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American Revolution

American Revolution

American Revolution. The 19th century was a period that the slave trade was abolished on an international platform. However, this action did not affect the slave trade business in the internal states of America. Many people continued enslaving individuals in their homes to carry out various chores such as house and farm work. African-American men and women were victims of slavery and suffered during the first half of the 19th century. During this period, the northern part of America disagreed about slavery, while the southern region comfortably accepted it as part of their culture (Steele and Brislen, n.d.).

 

Many African-Americans in the southern region were kept as enslaved people doing house and farm chores for the ‘white’ Americans under minimum or no wage. The first half of the 19th century was when industrialization was established in America. At this point, women were viewed as inferior beings in society, with house chores delegated to them while men went to work in the industries. Indeed, African-Americans were inferior to their employers, but so were the ‘white’ women to their husbands (Steele and Brislen, n.d.).

Unfortunately, the ‘white’ American men exposed some African-American women to sexual abuse (Parish, 2013). This was not common to the ‘white’ women, although several had unfaithful husbands. Such men took African-American women in as enslaved people, and some were their mistresses. Consequently, they ended up bearing children for these men. Additionally, some of these women used sex to attain freedom from their superiors. Unlike those in the south, African-Americans in the north had the opportunity to acquire formal education. During this period of the 19th century, women, whether ‘white’ or African-American, were inferior in the eyes of many. However, various opportunities emerged that changed people’s perception of African-Americans and women. These opportunities included emancipation and exposure to chances of attaining formal education. In turn, many of the affected individuals could have the opportunity to take up jobs in the industrial world, just like the ‘white’ American men.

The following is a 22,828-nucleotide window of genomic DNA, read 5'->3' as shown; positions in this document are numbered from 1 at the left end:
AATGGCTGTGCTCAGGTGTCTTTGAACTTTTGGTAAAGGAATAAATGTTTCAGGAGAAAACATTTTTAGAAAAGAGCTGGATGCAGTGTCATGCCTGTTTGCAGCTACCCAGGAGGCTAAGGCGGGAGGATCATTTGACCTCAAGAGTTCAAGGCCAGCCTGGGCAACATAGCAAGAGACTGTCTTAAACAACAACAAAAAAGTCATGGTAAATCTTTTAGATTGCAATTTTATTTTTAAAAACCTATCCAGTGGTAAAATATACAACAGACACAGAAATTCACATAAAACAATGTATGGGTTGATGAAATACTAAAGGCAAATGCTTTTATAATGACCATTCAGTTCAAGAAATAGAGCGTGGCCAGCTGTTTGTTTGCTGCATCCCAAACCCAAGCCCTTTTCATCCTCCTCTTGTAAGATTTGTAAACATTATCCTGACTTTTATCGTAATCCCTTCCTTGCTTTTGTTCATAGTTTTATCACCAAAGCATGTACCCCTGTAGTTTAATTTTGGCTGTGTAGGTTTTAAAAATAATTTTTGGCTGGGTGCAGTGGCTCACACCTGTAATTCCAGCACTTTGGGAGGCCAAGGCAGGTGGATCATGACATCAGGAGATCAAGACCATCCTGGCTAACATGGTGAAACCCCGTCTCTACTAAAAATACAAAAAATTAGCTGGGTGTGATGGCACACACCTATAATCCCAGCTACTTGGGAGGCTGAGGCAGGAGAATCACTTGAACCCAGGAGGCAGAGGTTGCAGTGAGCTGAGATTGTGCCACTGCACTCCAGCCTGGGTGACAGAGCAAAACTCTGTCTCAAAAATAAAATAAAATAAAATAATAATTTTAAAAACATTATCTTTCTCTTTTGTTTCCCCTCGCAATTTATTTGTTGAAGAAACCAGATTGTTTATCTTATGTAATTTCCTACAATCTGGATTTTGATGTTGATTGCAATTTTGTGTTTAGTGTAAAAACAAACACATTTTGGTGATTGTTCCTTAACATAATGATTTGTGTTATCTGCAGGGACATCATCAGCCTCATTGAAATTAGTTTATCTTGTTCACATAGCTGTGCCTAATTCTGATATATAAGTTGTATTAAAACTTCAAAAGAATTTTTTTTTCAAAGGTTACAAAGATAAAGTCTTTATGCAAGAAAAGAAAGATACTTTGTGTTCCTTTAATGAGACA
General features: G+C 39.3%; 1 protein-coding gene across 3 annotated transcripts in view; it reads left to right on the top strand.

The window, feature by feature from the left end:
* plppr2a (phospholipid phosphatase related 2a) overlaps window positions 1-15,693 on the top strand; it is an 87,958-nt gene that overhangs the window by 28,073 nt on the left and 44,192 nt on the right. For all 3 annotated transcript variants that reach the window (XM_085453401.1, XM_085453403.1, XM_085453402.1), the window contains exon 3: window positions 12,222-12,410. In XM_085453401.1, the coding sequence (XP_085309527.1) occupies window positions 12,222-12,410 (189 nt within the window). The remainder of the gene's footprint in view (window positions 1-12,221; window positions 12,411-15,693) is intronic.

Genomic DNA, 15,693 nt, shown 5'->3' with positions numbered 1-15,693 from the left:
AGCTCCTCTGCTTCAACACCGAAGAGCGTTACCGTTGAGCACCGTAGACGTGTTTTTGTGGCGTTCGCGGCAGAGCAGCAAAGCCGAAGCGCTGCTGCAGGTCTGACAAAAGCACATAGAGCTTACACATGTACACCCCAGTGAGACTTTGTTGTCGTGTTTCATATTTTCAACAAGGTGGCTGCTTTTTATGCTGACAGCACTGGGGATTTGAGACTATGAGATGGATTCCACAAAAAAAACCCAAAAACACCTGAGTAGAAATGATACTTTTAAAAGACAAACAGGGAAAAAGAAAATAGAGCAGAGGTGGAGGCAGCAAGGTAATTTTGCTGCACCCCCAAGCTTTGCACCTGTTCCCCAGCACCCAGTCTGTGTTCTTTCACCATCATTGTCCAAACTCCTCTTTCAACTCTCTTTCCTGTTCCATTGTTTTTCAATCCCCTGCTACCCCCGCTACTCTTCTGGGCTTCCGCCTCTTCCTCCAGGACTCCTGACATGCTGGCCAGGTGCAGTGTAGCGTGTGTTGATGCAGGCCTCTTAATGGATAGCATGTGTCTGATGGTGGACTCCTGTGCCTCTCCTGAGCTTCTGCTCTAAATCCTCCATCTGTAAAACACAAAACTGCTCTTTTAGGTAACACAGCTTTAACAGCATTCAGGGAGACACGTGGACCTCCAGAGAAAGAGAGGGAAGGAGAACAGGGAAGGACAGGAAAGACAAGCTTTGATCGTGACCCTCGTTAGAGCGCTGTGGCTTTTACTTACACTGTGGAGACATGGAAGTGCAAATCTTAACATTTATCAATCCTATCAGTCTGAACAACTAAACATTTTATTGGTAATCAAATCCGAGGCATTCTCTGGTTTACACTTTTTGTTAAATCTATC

References

Parish, J. P. (2013). Reader’s guide to American history. Chicago, IL: Routledge.

Steele, K. & Brislen, J. (n.d.). Women in 19th century America. Retrieved on 24 Oct. 2013 from http://womeninushistory.tripod.com/

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